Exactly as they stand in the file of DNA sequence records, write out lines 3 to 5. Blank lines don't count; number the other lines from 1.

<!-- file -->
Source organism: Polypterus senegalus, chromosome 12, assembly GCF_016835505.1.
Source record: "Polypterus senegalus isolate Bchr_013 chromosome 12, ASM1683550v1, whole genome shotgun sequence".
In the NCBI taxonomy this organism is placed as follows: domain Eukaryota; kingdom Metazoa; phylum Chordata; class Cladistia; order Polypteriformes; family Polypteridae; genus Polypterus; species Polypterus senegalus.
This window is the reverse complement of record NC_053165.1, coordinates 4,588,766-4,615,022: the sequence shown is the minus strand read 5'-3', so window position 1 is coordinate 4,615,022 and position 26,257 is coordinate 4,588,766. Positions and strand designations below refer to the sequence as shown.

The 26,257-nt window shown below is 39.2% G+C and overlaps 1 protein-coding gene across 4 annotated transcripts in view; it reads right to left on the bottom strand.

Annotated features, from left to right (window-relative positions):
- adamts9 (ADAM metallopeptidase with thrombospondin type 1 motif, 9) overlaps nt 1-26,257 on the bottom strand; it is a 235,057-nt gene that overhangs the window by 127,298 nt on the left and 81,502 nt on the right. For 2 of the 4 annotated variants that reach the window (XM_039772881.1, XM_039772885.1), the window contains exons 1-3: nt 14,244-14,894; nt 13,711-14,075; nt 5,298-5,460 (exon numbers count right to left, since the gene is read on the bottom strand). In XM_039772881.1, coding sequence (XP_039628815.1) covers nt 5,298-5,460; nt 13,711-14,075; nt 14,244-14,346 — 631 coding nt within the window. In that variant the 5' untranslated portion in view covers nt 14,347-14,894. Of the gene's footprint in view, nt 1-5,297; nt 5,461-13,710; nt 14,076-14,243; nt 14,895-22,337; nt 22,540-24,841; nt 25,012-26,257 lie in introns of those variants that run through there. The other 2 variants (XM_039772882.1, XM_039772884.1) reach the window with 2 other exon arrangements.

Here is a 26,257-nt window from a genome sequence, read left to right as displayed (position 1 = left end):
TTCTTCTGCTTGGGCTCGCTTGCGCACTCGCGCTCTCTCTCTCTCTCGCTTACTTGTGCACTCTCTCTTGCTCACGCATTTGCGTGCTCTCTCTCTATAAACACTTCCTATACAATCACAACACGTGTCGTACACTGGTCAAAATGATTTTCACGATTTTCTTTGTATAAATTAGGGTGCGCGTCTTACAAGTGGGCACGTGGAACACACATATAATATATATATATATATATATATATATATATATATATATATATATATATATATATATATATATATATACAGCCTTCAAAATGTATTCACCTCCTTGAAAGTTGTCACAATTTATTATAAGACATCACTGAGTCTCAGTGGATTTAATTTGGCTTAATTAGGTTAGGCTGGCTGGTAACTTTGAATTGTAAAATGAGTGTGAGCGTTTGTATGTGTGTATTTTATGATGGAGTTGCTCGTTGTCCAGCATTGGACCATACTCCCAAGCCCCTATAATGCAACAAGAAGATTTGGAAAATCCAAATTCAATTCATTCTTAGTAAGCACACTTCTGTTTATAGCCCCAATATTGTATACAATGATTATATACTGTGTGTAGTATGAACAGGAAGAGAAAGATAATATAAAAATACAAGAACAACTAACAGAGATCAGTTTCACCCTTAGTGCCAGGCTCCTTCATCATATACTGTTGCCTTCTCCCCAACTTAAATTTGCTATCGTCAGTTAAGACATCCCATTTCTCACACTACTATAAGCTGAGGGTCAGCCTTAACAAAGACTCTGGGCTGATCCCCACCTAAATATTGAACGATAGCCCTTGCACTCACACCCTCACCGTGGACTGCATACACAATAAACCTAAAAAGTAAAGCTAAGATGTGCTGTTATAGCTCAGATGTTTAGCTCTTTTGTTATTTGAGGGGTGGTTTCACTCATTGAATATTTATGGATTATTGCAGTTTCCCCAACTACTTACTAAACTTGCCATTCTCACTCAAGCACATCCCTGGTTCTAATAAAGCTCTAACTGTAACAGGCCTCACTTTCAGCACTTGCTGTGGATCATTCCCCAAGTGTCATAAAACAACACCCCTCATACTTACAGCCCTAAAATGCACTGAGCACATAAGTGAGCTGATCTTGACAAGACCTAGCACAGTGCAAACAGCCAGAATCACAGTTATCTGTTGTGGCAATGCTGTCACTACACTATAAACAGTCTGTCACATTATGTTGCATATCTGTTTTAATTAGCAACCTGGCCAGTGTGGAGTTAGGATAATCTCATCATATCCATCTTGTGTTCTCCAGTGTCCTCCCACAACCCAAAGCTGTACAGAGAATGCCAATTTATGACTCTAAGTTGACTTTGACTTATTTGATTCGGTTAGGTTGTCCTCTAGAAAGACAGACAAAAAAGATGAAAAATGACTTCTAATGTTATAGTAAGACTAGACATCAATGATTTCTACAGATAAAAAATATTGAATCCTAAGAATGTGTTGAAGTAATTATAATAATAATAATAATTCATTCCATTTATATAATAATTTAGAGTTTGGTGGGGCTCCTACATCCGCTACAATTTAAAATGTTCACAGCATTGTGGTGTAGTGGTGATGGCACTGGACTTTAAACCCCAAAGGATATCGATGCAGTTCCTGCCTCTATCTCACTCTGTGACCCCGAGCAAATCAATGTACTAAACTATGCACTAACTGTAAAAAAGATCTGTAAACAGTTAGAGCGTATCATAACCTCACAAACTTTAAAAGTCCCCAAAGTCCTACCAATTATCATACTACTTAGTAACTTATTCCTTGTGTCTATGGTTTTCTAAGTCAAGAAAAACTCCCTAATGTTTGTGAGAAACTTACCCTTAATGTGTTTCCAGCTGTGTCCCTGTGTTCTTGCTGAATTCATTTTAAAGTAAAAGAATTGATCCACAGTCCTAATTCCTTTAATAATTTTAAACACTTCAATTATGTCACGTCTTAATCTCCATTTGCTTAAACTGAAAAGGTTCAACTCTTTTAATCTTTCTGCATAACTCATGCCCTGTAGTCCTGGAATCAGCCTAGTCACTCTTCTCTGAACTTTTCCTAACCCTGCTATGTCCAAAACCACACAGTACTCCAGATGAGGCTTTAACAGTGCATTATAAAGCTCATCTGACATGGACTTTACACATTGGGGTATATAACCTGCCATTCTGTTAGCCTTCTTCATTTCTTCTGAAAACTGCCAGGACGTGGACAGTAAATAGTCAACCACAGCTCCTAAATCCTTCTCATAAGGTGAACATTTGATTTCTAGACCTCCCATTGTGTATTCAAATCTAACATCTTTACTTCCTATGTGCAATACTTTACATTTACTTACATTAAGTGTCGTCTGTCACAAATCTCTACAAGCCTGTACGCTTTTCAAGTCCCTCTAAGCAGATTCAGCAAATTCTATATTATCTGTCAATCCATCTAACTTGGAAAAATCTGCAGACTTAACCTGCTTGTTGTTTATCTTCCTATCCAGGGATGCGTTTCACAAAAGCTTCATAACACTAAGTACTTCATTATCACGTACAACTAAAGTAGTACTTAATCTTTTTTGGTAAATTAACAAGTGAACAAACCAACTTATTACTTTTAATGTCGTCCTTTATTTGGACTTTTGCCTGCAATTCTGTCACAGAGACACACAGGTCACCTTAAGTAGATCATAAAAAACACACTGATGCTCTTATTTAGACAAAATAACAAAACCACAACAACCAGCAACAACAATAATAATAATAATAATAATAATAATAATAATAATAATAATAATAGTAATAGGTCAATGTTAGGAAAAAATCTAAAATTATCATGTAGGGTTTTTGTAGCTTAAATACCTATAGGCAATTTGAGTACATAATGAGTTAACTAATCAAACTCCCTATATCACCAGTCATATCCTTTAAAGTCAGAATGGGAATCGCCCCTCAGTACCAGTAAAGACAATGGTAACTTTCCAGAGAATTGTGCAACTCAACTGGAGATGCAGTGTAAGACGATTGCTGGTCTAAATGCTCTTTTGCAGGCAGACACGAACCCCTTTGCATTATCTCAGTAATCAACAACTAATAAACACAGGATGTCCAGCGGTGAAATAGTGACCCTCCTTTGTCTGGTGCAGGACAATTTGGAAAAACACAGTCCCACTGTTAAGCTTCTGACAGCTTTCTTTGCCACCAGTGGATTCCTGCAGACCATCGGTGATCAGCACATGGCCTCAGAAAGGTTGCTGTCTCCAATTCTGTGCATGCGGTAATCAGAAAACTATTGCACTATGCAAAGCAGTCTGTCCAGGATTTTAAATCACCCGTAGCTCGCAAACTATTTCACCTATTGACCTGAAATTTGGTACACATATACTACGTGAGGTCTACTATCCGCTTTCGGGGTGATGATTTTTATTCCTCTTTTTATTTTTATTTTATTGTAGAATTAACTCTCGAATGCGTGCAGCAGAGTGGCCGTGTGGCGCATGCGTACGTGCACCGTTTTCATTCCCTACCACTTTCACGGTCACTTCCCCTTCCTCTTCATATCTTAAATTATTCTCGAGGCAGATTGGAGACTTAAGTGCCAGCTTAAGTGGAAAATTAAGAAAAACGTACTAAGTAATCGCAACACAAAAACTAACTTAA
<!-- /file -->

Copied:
In the NCBI taxonomy this organism is placed as follows: domain Eukaryota; kingdom Metazoa; phylum Chordata; class Cladistia; order Polypteriformes; family Polypteridae; genus Polypterus; species Polypterus senegalus.
This window is the reverse complement of record NC_053165.1, coordinates 4,588,766-4,615,022: the sequence shown is the minus strand read 5'-3', so window position 1 is coordinate 4,615,022 and position 26,257 is coordinate 4,588,766. Positions and strand designations below refer to the sequence as shown.

The 26,257-nt window shown below is 39.2% G+C and overlaps 1 protein-coding gene across 4 annotated transcripts in view; it reads right to left on the bottom strand.